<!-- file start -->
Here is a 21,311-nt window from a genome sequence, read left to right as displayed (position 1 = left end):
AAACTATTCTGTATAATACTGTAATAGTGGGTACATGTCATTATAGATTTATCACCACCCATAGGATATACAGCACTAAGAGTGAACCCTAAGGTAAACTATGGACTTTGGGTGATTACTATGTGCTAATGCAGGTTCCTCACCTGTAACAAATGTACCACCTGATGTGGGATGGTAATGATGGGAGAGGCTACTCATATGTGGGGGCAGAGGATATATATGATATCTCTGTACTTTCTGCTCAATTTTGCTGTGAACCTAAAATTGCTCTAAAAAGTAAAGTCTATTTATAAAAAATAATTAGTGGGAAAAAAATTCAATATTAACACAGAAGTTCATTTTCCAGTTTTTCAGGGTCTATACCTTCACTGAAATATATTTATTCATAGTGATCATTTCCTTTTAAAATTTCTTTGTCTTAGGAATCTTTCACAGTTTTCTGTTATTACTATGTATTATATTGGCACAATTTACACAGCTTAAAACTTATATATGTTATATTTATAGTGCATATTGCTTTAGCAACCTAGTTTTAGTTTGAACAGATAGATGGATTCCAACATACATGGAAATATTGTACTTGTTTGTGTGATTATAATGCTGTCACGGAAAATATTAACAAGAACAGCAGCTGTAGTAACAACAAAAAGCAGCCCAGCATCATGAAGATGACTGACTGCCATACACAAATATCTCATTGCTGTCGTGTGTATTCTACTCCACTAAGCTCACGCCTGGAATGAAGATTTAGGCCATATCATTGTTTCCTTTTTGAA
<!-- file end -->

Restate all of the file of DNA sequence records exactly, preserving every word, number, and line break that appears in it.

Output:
Here is a 21,311-nt window from a genome sequence, read left to right as displayed (position 1 = left end):
AAACTATTCTGTATAATACTGTAATAGTGGGTACATGTCATTATAGATTTATCACCACCCATAGGATATACAGCACTAAGAGTGAACCCTAAGGTAAACTATGGACTTTGGGTGATTACTATGTGCTAATGCAGGTTCCTCACCTGTAACAAATGTACCACCTGATGTGGGATGGTAATGATGGGAGAGGCTACTCATATGTGGGGGCAGAGGATATATATGATATCTCTGTACTTTCTGCTCAATTTTGCTGTGAACCTAAAATTGCTCTAAAAAGTAAAGTCTATTTATAAAAAATAATTAGTGGGAAAAAAATTCAATATTAACACAGAAGTTCATTTTCCAGTTTTTCAGGGTCTATACCTTCACTGAAATATATTTATTCATAGTGATCATTTCCTTTTAAAATTTCTTTGTCTTAGGAATCTTTCACAGTTTTCTGTTATTACTATGTATTATATTGGCACAATTTACACAGCTTAAAACTTATATATGTTATATTTATAGTGCATATTGCTTTAGCAACCTAGTTTTAGTTTGAACAGATAGATGGATTCCAACATACATGGAAATATTGTACTTGTTTGTGTGATTATAATGCTGTCACGGAAAATATTAACAAGAACAGCAGCTGTAGTAACAACAAAAAGCAGCCCAGCATCATGAAGATGACTGACTGCCATACACAAATATCTCATTGCTGTCGTGTGTATTCTACTCCACTAAGCTCACGCCTGGAATGAAGATTTAGGCCATATCATTGTTTCCTTTTTGAA